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Background Briefing by Senior Administration Official

February 25, 1994

The Briefing Room

12:59 P.M. EDT

MS. MYERS: The following will be a BACKGROUND briefing.

SENIOR ADMINISTRATION OFFICIAL: We'll just take questions, no contact statements.

Q: When are they coming?


Q: Wednesday?

SENIOR ADMINISTRATION OFFICIAL: Well, we have to follow up with them and work out the precise times.

Q: What do you think the effect on the conference will be, the details of the conference on Palestinians concerned about their own security?

SENIOR ADMINISTRATION OFFICIAL: Well, obviously I think that's going to be an issue that's going to be prominent in their eyes and they'll be raising it. There have been detailed discussions already on all the issues, including security issues as they apply to the Declaration of Principles, and they have made very good progress. As you heard the President say, the reason we chose to do this is that while very good progress had been made, this kind of event, as emotionally charged as it is, really created a potential to unravel, or undo the progress that had been made. And one of the things that was critical was to maintain the focus, make it clear that the process should not be derailed, make it clear we're committed to doing what we could to ensure that was the case and helping them have a solid reason and explanation to proceed.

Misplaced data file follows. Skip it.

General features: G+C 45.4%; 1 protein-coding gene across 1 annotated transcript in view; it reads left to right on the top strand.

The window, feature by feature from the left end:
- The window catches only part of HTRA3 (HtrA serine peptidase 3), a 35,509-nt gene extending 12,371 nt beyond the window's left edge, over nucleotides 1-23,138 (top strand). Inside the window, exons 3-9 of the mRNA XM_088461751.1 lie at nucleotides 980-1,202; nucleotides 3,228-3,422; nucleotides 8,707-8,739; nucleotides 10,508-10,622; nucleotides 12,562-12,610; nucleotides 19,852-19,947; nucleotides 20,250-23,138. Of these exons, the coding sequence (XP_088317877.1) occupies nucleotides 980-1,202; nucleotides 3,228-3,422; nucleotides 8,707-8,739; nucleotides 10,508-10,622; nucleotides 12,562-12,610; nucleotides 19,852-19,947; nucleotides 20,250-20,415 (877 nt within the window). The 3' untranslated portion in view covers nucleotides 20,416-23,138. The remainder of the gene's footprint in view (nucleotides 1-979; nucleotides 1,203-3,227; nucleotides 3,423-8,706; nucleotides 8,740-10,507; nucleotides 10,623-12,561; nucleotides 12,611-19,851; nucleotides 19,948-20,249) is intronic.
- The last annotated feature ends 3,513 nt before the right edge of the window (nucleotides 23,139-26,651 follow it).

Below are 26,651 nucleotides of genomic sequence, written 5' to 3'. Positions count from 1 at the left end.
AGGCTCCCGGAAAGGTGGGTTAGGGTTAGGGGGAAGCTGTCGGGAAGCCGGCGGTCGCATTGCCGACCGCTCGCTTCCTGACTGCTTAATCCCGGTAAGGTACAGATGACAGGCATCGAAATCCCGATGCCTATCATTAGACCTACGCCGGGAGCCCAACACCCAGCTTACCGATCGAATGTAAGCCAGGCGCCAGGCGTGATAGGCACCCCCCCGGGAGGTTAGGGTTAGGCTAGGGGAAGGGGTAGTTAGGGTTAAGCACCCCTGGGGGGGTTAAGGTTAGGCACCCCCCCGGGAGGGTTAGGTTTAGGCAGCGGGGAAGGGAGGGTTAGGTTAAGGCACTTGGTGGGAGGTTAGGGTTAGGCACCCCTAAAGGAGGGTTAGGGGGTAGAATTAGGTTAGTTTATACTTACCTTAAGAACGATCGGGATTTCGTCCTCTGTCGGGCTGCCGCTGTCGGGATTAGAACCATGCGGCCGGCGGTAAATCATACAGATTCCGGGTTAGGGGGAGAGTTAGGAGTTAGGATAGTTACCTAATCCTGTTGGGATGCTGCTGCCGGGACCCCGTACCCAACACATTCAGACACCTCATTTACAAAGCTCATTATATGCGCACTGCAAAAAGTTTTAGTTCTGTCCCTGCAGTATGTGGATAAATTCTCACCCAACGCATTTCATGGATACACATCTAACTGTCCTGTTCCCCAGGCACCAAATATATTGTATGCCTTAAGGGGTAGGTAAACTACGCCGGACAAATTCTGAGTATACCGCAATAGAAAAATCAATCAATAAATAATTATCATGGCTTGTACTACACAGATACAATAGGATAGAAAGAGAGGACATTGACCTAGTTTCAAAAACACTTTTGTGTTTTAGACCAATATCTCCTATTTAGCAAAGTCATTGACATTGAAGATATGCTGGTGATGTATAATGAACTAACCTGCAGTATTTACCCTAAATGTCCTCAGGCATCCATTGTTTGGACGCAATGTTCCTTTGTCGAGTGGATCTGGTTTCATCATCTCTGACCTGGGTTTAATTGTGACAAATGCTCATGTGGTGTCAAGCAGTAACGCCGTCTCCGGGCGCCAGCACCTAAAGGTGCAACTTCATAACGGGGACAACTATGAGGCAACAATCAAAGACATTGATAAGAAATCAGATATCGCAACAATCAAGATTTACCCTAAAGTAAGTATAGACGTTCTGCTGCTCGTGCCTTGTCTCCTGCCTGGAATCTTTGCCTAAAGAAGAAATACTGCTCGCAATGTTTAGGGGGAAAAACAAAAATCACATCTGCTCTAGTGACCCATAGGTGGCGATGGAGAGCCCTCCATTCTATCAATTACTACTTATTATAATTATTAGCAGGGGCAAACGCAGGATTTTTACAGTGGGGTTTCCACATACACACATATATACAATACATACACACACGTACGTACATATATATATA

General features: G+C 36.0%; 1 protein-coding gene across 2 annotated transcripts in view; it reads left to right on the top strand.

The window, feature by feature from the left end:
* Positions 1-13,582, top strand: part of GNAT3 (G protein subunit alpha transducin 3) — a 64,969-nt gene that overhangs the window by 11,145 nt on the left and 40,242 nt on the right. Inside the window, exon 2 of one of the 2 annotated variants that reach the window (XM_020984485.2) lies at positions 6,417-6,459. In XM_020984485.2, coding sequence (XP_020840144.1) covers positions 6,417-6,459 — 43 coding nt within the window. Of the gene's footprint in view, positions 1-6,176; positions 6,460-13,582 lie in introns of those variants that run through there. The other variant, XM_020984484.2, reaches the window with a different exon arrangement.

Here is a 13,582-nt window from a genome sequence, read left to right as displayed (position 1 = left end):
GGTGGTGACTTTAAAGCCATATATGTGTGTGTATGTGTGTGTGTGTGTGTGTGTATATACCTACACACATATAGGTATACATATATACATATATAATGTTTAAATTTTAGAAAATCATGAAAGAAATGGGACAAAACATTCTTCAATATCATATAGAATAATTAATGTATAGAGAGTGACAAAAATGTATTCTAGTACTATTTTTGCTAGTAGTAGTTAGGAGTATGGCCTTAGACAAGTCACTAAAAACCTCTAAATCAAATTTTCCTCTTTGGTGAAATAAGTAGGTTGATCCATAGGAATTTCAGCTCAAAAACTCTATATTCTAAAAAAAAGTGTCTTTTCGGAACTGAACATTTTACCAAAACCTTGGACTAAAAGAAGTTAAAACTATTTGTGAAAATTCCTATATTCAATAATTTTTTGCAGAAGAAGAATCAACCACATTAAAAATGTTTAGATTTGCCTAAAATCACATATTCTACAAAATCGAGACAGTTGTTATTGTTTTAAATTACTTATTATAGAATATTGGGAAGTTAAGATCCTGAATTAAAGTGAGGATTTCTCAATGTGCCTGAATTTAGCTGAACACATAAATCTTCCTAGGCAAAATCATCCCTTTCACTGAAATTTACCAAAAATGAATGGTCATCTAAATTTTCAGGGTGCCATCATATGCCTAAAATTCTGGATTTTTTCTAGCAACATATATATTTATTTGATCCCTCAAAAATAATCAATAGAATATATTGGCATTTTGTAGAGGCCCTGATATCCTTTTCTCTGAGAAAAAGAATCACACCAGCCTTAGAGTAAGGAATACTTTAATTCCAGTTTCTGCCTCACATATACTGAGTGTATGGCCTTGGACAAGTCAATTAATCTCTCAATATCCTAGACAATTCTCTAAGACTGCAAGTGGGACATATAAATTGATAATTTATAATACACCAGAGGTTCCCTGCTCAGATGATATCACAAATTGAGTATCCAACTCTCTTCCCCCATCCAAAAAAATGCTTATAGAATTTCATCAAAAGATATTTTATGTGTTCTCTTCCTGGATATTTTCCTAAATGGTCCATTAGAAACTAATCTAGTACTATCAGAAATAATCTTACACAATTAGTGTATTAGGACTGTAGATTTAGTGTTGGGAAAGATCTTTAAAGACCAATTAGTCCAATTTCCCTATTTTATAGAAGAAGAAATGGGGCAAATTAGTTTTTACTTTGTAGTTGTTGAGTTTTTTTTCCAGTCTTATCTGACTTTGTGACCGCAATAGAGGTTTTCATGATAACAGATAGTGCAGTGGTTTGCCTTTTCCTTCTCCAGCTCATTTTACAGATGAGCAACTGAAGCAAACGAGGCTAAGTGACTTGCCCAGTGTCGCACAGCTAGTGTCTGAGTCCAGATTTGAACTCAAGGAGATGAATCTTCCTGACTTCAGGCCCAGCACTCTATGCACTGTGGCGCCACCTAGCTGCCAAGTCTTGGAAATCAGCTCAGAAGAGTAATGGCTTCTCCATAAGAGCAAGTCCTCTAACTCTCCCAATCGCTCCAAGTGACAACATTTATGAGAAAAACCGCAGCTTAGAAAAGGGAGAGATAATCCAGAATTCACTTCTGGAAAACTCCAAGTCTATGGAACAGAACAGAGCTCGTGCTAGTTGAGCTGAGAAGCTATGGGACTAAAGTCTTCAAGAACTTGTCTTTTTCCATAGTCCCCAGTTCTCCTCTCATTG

Q: Yassir Arafat has been calling on President Clinton directly, and on the world community to provide some protection for the Palestinians there. Is there any reaction officially now from the White House?

SENIOR ADMINISTRATION OFFICIAL: Well, I think our focus right now is to get these negotiations resumed as quickly as possible, and get them to come to an agreement as quickly as possible so that implementation can take place and that that will change the realities on the ground.